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Cover image for Matt's Tidbits #56 - Be careful with @JvmOverloads

Matt's Tidbits #56 - Be careful with @JvmOverloads

mpeng3 profile image Matthew Groves Updated on ・4 min read

Last week I wrote about some strange breakpoint behavior. This time I want to share a cautionary tale about using @JvmOverloads.

I was reviewing a PR last week, and came across something that stirred up a memory of something I had read a while back. This PR had defined a custom view class in Kotlin, and the author had used the @JvmOverloads annotation on the constructor.

Here's an example class that demonstrates the code that was written:

Why is this a problem? Well, take a look at the following layout that uses our button (as well as a few others), and observe what happens when you define the button this way:

Whoa - what happened? Why does the "JVM Overloads Button" look different?

The answer has to do with Android's default styling attributes, and is directly related to the use of the @JvmOverloads annotation.

Let's take a step back - what are all of these arguments in the Button's constructor to begin with? Android's official documentation on constructors helps explain:
https://developer.android.com/reference/android/view/View#public-constructors

The first argument is always required - the context the view should be created in. The 2nd argument (the attributes) are what are passed to your view when it is inflated from XML. The 3rd argument defines what the default styling is for your view (this traverses the theme hierarchy). The 4th argument (which oddly isn't supplied by Android Studio's code generation) specifies what the default style resource is.

What happens when you define @JvmOverloads is that Android's view system will call the two-arg version of the constructor, but the 3rd argument will use the default value provided - which is 0. The key difference here is that this value is different than what is passed in the default 2-argument constructor for the Button class in Android: com.android.internal.R.attr.buttonStyle. This is a private constant that we don't have access to - but it's definitely not 0.

Therefore, we end up with a problem when using this view in XML with the default styling - this default style is omitted and we're left with the difference in appearance you see above. You may not be using default styling in your app, but this can cause unexpected issues that may take a long time to track down.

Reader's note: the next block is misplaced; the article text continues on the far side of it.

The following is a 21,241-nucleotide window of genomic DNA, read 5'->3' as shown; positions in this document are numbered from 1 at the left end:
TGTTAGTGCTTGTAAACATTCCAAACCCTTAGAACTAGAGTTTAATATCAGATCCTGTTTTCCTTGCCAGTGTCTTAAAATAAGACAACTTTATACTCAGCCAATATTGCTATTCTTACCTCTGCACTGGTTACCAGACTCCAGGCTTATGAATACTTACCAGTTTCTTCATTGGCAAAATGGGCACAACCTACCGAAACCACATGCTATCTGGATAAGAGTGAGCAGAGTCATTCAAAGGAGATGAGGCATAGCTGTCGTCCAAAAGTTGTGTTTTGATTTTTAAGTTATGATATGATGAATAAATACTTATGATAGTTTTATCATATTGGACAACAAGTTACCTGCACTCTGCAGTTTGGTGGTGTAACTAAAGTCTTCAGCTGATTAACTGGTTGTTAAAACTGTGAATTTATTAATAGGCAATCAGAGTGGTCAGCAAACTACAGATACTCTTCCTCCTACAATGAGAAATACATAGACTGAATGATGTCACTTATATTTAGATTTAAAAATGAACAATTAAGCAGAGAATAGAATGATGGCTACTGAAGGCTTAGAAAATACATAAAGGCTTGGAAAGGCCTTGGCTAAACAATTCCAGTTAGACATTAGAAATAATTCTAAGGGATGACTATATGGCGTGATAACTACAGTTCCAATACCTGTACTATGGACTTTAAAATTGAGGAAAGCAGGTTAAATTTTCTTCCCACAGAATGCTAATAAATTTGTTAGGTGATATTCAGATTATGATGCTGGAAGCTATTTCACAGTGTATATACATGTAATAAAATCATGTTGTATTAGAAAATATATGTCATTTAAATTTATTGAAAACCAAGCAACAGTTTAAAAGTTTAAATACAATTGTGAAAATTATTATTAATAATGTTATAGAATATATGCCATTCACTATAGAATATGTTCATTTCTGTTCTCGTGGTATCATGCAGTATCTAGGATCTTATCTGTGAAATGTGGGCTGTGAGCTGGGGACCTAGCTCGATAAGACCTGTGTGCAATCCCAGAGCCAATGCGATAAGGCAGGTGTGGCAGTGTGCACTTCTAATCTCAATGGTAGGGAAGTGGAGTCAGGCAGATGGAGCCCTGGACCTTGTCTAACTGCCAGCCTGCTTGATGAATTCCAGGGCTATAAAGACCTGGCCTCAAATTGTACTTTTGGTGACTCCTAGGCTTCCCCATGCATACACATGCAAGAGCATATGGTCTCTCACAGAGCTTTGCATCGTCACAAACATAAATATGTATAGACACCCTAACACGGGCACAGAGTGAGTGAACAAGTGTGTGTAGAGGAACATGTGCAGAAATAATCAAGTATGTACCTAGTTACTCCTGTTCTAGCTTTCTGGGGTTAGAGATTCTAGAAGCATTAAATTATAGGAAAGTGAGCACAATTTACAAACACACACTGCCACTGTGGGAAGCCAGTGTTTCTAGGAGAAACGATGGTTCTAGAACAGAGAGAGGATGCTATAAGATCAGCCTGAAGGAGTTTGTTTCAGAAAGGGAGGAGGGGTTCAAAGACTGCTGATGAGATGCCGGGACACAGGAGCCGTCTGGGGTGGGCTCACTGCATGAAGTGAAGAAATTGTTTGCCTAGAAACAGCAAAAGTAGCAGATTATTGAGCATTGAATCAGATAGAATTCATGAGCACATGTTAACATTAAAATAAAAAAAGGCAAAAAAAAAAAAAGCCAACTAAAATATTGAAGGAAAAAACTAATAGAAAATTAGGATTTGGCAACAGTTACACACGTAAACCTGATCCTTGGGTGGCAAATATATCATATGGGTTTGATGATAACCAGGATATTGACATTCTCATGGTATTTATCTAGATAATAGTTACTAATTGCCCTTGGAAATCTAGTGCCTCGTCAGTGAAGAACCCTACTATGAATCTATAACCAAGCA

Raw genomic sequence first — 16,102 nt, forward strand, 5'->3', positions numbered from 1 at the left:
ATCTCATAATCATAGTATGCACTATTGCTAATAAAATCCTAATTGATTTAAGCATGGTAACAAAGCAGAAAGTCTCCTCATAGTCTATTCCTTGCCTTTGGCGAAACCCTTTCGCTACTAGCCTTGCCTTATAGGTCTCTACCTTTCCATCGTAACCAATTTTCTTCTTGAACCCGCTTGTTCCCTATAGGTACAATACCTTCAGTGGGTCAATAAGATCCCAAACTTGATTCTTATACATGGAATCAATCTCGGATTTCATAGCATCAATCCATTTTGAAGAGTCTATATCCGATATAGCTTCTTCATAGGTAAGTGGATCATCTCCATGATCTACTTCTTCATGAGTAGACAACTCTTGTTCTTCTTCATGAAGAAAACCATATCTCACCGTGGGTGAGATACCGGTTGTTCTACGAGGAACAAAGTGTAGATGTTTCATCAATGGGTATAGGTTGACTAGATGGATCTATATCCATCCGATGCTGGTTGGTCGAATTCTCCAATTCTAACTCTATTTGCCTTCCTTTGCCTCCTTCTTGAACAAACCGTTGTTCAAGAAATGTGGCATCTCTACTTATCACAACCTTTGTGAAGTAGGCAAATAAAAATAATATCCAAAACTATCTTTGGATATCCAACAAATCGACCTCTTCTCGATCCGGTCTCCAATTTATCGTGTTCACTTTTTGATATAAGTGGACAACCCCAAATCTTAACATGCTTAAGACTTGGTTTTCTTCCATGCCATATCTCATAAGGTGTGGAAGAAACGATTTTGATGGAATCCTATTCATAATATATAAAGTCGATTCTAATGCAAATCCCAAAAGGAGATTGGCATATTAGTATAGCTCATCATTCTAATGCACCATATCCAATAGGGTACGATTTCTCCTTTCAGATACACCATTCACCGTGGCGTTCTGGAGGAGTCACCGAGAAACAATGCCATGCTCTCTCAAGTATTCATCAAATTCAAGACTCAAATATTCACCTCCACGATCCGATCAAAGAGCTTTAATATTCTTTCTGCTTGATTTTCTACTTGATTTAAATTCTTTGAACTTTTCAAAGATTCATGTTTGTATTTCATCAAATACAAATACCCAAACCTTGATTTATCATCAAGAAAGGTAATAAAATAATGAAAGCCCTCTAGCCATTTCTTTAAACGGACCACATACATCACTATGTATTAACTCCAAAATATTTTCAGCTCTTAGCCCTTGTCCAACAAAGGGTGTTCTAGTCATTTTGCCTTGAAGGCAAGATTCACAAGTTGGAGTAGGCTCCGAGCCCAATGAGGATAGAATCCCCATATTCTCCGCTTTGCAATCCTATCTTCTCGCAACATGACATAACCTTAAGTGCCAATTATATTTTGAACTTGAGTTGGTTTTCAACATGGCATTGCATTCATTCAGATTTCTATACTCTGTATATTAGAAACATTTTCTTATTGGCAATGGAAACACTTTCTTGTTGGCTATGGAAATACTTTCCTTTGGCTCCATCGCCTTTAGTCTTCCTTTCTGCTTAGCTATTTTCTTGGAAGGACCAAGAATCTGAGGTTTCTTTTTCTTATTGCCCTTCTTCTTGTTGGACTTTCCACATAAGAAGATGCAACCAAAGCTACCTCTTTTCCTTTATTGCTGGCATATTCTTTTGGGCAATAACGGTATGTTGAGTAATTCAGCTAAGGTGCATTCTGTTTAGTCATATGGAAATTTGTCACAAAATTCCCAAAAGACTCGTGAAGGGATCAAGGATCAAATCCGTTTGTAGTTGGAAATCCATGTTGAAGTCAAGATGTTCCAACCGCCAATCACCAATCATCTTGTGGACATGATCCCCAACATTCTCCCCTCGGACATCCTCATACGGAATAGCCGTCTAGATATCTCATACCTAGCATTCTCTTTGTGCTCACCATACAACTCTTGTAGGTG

But, looking at the other Buttons in this layout, clearly it's possible to define custom views that properly respect these defaults. So how do we do that?

Let's first look at the "full constructor" version:

This definitely looks a little messier, but at least it functions correctly.

We discussed this as a team, and came up with this solution that allows us to remove one of the constructors and eliminate some boilerplate:

In this version, we define @JvmOverloads only on the two-argument constructor, and then explicitly define the 3rd and 4th ones. This allows us to combine the 1- and 2-arg constructors (because these are safe to combine), but still have working behavior for default themes. In this simple example, you can actually make this even more concise by removing the 3- and 4-arg constructors entirely. This may not be an option in your code if you have other things you need to initialize, but it does work here.

So, what are the important takeaways?

  1. Understand what the different view constructors are, and how they behave: https://blog.danlew.net/2016/07/19/a-deep-dive-into-android-view-constructors/
  2. Unless you really know what you are doing, don't use @JvmOverloads on the 3- or 4-argument constructors for Android view classes.
  3. Educate your workforce - make sure everyone knows about this issue and calls it out in PR reviews, or take it one step further and write a lint rule to check for this automatically!

If you'd like to play with this some more yourself, check out the sample project repo:

GitHub logo mpeng3 / jvm_overloads_example

Sample project showing issues with JvmOverloads annotation for Android view classes


Update on 2/21/2020:

I have filed an official Android Studio bug report asking them to improve the way “quick fix” works for generating view constructors (based on this tidbit). Please ⭐️ this issue if it’s something you’d like to see fixed as well! https://issuetracker.google.com/issues/149986188


I hope you learned something that helps you avoid problems in the future! How does your team handle defining custom views and their constructors? Let me know in the comments below! And, please follow me on Medium if you're interested in being notified of future tidbits.

Interested in joining the awesome team here at Intrepid? We're hiring!

This tidbit was delivered on February 14, 2020.

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mpeng3 profile

Matthew Groves

@mpeng3

Software engineer with 10+ years of professional experience in C++, C#, Java, and Kotlin.

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